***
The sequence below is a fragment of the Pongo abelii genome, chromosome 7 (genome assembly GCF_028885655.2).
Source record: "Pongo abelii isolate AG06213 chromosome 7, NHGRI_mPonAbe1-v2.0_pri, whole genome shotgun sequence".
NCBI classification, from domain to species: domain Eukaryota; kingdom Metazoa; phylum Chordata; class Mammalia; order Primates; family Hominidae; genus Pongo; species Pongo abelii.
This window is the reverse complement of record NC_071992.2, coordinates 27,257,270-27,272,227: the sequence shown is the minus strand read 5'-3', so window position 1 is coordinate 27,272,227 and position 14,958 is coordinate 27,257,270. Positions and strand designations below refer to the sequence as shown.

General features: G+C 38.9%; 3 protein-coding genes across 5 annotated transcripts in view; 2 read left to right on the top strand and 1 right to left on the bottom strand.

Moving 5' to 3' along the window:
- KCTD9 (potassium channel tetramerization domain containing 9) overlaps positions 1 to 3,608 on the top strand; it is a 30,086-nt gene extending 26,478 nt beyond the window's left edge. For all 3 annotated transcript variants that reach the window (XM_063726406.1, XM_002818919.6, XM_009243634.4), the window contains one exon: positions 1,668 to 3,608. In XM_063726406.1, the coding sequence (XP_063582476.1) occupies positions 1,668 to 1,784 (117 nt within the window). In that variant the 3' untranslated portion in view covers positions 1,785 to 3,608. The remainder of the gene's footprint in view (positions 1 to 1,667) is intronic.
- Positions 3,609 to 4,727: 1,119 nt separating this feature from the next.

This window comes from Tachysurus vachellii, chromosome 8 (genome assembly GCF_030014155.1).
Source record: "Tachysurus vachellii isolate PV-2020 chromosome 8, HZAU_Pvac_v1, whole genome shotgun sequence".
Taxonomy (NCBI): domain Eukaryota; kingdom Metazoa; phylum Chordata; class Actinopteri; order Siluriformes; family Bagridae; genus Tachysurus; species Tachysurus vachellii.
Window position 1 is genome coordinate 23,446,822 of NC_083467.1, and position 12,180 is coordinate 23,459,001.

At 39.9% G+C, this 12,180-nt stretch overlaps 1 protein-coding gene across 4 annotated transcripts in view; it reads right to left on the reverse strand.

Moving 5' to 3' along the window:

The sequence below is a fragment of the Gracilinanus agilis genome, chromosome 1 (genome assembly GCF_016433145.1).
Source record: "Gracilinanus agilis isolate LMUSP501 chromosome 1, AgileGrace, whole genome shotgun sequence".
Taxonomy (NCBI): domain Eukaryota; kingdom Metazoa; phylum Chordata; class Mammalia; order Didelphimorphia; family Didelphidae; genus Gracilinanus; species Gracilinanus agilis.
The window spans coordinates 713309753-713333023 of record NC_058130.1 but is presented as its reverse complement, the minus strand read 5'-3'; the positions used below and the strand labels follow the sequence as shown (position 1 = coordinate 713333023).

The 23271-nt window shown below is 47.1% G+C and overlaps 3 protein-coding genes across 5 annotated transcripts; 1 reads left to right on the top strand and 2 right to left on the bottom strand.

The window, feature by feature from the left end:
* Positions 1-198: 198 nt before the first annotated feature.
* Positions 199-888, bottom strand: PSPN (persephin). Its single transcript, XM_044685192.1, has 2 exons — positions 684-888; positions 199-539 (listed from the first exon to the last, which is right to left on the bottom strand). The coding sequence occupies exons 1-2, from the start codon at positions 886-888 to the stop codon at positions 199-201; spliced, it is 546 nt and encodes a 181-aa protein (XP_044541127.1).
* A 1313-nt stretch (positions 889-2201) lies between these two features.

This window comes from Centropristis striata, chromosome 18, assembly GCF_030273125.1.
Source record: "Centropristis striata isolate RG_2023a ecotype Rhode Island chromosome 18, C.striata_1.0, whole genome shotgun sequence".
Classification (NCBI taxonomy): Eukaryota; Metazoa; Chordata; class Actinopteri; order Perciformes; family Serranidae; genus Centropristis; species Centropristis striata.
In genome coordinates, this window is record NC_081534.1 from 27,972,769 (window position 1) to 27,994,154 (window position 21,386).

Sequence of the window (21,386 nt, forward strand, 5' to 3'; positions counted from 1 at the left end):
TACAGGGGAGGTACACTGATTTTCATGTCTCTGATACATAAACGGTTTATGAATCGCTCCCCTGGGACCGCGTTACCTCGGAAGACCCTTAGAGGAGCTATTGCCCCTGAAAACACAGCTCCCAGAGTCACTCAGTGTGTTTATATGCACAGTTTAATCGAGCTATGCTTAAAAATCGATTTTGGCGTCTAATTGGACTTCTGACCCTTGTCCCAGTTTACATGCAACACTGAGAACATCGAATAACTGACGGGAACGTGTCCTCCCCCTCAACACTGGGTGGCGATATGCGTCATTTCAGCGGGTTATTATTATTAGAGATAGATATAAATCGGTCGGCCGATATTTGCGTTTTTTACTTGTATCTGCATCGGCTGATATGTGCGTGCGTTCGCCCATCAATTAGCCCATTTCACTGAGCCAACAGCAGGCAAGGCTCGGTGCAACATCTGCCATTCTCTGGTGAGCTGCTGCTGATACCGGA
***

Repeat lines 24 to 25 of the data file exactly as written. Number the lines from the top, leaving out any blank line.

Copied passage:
This window comes from Centropristis striata, chromosome 18, assembly GCF_030273125.1.
Source record: "Centropristis striata isolate RG_2023a ecotype Rhode Island chromosome 18, C.striata_1.0, whole genome shotgun sequence".